Is it possible to ever know what you're really getting when you eat a chicken nugget? At a certain level, perhaps not, but even those looking for a full accounting of the ingredients have few places to turn. You could trust what McDonald's is willing to show us. You could dissect and study them under a microscope.
Or, you could make like WBEZ Chicago and just FOIA them.
As part of an ongoing effort to figure out the mysteries of school lunch, Monica Eng, a reporter for the Chicago public radio station, filed a Freedom of Information Act request with the state school district requesting a list of the ingredients included in its tax-funded cafeteria meals.
This was easier said than done. The district took a month to mull it over, and then responded to Eng's query as to the ingredients of chicken nuggets as follows: "chicken nuggets."
Seriously. They only did slightly better for items like the chicken patty sandwich ("chicken patty, bun") and the chicken and bean nachos ("chicken crumbles, tortilla chips, cheese sauce, beans").
Eng, for whatever reason, was unsatisfied with that, and pressed the district to be more specific. They returned with a recipe boasting at least 28 ingredients -- not including the breading. Aside from "chicken nuggets," a partial list, according to NPR, includes "textured soy protein concentrate, isolated soy protein, brown sugar, salt, onion powder, maltodextrin, silicon dioxide, citric acid, potassium chloride and sodium phosphates"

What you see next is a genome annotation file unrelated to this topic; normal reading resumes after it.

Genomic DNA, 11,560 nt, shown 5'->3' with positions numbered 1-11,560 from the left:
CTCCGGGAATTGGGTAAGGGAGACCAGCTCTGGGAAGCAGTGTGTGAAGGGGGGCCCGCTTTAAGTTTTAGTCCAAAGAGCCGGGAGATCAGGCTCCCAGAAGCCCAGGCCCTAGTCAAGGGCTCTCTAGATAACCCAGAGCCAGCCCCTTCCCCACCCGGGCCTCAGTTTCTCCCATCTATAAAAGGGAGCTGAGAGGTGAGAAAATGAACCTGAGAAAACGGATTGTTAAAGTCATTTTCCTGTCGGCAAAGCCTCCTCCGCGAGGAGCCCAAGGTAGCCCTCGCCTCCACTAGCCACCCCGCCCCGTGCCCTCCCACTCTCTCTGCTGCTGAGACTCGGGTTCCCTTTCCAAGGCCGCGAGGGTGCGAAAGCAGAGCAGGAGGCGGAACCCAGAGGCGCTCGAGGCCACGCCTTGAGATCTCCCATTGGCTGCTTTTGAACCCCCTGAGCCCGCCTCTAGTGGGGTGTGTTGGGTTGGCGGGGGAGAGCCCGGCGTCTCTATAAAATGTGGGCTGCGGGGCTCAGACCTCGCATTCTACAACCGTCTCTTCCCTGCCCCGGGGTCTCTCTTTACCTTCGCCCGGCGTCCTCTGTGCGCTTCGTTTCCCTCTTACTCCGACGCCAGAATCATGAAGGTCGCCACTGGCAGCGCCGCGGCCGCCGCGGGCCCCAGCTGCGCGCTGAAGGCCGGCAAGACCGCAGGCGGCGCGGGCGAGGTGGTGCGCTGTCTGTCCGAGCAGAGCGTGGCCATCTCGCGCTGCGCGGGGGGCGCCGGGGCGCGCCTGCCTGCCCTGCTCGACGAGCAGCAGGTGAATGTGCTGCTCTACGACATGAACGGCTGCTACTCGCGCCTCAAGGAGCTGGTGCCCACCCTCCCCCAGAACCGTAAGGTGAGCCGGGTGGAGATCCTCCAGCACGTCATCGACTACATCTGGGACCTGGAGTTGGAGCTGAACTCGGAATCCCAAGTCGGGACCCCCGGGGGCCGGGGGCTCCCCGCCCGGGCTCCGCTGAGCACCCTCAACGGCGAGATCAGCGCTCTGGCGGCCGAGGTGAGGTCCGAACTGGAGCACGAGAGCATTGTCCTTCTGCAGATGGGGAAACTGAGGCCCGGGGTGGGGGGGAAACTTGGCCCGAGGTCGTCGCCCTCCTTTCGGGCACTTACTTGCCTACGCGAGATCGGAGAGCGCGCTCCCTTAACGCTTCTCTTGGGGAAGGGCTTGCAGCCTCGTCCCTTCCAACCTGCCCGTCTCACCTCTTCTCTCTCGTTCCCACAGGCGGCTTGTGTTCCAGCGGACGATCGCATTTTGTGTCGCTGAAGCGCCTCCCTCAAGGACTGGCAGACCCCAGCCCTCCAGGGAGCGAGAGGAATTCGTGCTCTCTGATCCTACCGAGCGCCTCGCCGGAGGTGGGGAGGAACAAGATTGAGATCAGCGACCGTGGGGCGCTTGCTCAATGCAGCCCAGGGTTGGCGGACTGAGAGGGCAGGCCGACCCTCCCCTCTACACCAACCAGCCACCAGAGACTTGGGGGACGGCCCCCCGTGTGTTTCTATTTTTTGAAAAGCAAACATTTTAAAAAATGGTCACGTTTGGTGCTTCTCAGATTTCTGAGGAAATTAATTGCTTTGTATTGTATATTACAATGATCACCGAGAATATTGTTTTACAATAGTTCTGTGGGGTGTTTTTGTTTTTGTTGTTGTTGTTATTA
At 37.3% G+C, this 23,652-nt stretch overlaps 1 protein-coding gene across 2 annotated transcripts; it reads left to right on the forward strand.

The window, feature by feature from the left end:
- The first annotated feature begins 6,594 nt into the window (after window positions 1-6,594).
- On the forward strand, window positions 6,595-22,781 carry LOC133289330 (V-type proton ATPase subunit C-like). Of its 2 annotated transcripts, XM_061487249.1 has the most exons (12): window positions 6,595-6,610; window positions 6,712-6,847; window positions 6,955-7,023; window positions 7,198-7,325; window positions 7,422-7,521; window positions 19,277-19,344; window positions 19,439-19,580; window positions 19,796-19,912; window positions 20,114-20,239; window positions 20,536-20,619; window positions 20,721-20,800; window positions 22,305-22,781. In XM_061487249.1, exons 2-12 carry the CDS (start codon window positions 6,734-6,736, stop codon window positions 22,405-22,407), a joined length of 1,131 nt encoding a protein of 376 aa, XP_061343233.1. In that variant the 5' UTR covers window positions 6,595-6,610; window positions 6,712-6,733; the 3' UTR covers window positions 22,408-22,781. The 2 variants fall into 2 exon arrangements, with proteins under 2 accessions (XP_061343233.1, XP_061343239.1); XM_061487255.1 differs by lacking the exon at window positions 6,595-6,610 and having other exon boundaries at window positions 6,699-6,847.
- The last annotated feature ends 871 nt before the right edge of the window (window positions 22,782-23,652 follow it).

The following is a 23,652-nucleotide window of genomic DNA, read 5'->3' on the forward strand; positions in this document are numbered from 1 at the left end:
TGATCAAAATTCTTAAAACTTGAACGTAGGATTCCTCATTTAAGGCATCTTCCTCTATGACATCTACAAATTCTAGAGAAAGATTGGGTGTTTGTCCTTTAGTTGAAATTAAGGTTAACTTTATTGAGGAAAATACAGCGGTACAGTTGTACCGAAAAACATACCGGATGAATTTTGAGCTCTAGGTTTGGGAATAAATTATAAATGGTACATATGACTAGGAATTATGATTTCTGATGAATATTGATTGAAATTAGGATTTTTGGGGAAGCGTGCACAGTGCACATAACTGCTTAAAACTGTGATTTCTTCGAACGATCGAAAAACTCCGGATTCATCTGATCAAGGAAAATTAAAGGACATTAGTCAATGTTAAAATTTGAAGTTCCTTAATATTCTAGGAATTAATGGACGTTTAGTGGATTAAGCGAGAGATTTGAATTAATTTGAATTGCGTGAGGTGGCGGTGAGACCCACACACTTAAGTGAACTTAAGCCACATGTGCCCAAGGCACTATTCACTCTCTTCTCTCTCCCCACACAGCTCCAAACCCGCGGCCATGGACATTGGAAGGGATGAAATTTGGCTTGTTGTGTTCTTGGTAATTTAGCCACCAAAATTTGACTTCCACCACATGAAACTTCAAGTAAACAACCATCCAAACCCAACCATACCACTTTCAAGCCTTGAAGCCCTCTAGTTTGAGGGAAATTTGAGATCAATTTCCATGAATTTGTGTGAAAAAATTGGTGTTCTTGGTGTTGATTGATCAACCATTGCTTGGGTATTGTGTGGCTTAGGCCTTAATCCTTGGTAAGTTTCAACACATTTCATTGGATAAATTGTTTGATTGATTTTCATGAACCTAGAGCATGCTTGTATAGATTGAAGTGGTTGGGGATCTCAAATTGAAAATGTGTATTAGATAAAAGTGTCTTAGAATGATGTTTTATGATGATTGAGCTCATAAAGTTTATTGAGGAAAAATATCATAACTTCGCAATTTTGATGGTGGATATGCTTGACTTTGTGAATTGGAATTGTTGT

"After years of efforts by First Lady Michelle Obama and others to put real food on cafeteria tables, why are meals in one of the most obese districts in the nation still dominated by sugary and processed food?" Eng asks. Representatives from the first lady's office, Chicago Public Schools, the school lunch caterer Aramark, and the United States Department of Agriculture all declined to provide an answer.